After his discharge from the army he moved to Australia. There he met Frank Nugan and they started out as freelance investment advisors during the period when international companies were clamouring for a stake in the Australian mineral boom of the late 1960s. In 1973, the Nugan Hand group was formalised as a public company with paid-up capital of A$1 million and then expanded in 1976 as a Cayman Island company with a paid up capital of US$1 million. This, they explained to me, had blossomed into a ‘full service’ private bank giving, on the one hand, a flexible and secure depository service for long and short-term funds and, on the other hand, access to professional services divisions. This was all built around a 70-strong task force of lawyers, accountants, management and business consultants, many of whom were cross-trained because of what Frank Nugan called ‘a wonderful interchange of technical skills within the group’.
Cleaning the cash (in plastic buckets)
Their story was quite believable and it was pioneering banking work at that time. Nugan Hand was the first bank to introduce money market operations to Hong Kong and they were beating Westpac by bringing money market operations into Australia. I can’t help but smile as I look back on some earlier notes from my meetings when it was explained to me what ‘full service’ really meant, specifically in relation to ‘walking a client’s dog’ or ‘washing a client’s car’. It is also important to remember these were the days before drug dealers and terrorists gave money-laundering such a bad name.
During my time with Nugan Hand I did not aspire to any particular title but showed particular interest in being a ‘bagman’ and ‘special projects officer’. This did not involve getting on a plane with a suitcase full of bank notes, but it did involve getting Australian money out of the country.
Money laundering at the time needed just two complementary individuals — one in Australia and one overseas. At the time there was no shortage of Indonesian Generals with money they could not explain. They were so keen to get their money to Australia, particularly to purchase a block or two of Sydney harbour-side apartments. All it took was for the Australian dollar bank notes to be counted in Sydney and placed in plastic buckets. Similarly, the Indonesian Rupiah were counted in Jakarta, to ensure equivalent value at that day’s ruling exchange rates.
Settlement consisted of a single phone call and the money, complete with plastic buckets, didn’t move, but simply changed ownership. That sort of settlement works best when people are blessed with easily recognisable voices and I am told this was one of my strengths. Conveniently, during these years, Jakarta provided banking with no currency controls to anyone other than an Indonesian national, so it was easy to direct money from Jakarta to anywhere in the world, but virtually impossible to do this from Sydney. Plastic buckets were used as they were seen to be disposable and untraceable and each party actually brought their own empty briefcases to the settlement.
A fee of 8.5 per cent was charged to each party and, as in all good transactions, everyone went home happy. In respect to special projects, one into which I put a lot of work was the Minerals Exploration Project, where I formed a three-way joint venture with Frank and Mike by establishing a new company called Mining Resources (WA) Pty Ltd. It involved nine Kalgoorlie-based nickel and platinum prospects which were all ready for exploration and set to commence with a $500,000 annual budget. This was a significant figure in 1978 and times were tight. A lot of consultants and geologists were looking forward to this exploration program.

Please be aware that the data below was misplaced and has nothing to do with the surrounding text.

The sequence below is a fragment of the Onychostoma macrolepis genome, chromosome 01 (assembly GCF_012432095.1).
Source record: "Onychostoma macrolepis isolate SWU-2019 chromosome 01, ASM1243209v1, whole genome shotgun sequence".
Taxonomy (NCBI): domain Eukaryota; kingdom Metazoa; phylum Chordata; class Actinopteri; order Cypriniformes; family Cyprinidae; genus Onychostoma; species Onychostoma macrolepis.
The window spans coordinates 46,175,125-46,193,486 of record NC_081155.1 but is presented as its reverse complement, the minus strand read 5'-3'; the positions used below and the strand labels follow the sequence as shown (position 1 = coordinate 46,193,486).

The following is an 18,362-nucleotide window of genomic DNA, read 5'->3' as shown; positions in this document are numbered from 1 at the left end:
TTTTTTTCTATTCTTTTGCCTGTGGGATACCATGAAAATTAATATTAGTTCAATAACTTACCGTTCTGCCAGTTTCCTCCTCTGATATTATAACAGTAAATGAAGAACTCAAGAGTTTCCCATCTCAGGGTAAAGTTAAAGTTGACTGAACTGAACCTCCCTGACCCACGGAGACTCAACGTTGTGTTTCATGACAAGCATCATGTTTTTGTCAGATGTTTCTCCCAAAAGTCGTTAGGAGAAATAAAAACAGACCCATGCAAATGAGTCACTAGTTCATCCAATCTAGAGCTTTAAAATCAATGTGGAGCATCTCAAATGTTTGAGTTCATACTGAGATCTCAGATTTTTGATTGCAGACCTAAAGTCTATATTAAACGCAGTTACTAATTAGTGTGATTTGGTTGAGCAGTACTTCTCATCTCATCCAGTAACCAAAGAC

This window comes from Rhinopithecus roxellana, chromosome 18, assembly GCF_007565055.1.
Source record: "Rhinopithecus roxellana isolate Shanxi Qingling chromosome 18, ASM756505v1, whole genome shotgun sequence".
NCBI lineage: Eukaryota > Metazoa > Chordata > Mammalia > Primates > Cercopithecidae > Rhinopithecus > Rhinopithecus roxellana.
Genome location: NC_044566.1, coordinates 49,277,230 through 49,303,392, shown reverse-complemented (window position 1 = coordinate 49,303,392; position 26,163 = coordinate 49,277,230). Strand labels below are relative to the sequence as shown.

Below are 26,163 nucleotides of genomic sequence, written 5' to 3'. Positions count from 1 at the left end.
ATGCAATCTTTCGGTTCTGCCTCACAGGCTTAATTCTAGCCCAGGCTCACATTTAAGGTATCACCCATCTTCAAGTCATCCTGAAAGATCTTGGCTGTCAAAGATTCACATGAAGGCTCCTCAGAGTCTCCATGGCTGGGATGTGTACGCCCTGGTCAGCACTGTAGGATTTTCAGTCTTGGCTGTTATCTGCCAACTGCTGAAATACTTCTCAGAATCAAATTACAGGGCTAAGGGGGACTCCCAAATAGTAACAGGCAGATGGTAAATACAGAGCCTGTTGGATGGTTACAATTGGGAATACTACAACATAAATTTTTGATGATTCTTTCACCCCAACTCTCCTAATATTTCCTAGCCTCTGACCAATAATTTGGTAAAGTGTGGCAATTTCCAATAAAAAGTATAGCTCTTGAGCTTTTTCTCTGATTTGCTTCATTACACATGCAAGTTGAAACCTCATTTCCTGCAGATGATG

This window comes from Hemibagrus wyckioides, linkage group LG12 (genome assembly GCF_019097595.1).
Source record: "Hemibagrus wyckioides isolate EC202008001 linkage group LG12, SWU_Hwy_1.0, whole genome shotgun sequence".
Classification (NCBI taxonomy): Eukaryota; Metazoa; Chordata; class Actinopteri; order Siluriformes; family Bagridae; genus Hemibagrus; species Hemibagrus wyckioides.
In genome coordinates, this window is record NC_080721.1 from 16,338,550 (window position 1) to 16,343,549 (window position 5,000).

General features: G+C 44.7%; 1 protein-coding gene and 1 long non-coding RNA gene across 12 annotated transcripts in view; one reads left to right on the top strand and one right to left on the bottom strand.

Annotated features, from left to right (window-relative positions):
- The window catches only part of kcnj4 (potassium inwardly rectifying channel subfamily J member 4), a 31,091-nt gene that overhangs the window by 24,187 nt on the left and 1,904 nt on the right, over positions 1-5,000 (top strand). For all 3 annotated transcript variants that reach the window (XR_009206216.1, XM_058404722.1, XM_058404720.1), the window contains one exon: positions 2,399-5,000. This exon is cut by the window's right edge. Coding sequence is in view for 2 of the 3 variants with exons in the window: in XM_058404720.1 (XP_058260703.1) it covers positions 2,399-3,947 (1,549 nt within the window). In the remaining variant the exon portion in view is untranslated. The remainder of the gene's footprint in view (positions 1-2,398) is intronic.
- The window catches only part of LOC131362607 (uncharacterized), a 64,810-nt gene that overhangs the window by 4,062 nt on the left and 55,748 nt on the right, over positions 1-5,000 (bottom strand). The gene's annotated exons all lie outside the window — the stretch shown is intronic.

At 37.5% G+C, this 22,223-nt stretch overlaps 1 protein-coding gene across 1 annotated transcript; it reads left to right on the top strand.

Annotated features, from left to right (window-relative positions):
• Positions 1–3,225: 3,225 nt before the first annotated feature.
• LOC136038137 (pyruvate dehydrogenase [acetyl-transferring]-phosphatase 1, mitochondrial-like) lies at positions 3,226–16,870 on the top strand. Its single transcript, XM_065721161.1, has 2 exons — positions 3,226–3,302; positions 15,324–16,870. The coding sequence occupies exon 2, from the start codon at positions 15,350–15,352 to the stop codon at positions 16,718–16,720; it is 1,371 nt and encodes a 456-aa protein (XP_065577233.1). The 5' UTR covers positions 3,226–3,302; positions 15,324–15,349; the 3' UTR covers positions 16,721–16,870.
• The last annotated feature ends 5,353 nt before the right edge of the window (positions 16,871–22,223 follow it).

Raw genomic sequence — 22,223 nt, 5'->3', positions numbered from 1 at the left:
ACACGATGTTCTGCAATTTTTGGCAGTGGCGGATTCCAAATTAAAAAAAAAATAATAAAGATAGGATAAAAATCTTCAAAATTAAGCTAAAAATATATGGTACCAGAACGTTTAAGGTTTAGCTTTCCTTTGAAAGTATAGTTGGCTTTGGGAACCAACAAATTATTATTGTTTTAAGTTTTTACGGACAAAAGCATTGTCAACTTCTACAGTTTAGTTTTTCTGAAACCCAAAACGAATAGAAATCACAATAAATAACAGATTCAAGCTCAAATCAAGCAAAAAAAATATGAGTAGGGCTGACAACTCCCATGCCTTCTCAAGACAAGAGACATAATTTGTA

How the other half lived…
Apart from the nuts and bolts, there were some highlights on the social events side and I recall one interesting day at Frank Nugan’s home in 1978. Frank had a luxurious home in Vaucluse Bay, right down to the water, with its own pier and private beach. He suggested I spend a Saturday with him and a group of his friends he thought I should meet. About the only person I knew was PLS, a well-known Sydney company promoter. The others I knew by sight or reputation and they included senior figures from the NSW State Labor Party, plus a few very high-profile Federal Australian Labor Party (ALP) figures. Some of the senior ALP figures made very appreciative comments to me about how Frank Nugan had arranged their taxation affairs in such a way they need not make further payments to the ATO.
I recalled these interesting comments later when the ALP campaigned and brought intense pressure to bear on the Liberals for having permitted widespread use of these ‘bottom of the harbour’ schemes. It was risky of them to throw stones when so many of them lived in large ‘glass houses’, especially when the Deputy Leader of the ALP later turned up the heat on these ‘bottom-of-the-harbour’ schemes as a way of embarrassing the Fraser Liberal Government. If any group of people had something to fear from the information that Frank Nugan carried in his head, it was this group of senior ALP figures.
But it all came to a sudden end on the Australia Day weekend of 1980 when I received a phone call to say that Frank Nugan had been found dead, with his brains splattered all over the inside of his Mercedes, on a deserted country road near Lithgow, NSW. While his death gave every appearance of being a suicide, I had several doubts, as did others. I knew Frank well enough to rule out suicide. There were no fingerprints on the rifle, or at least, no check was made.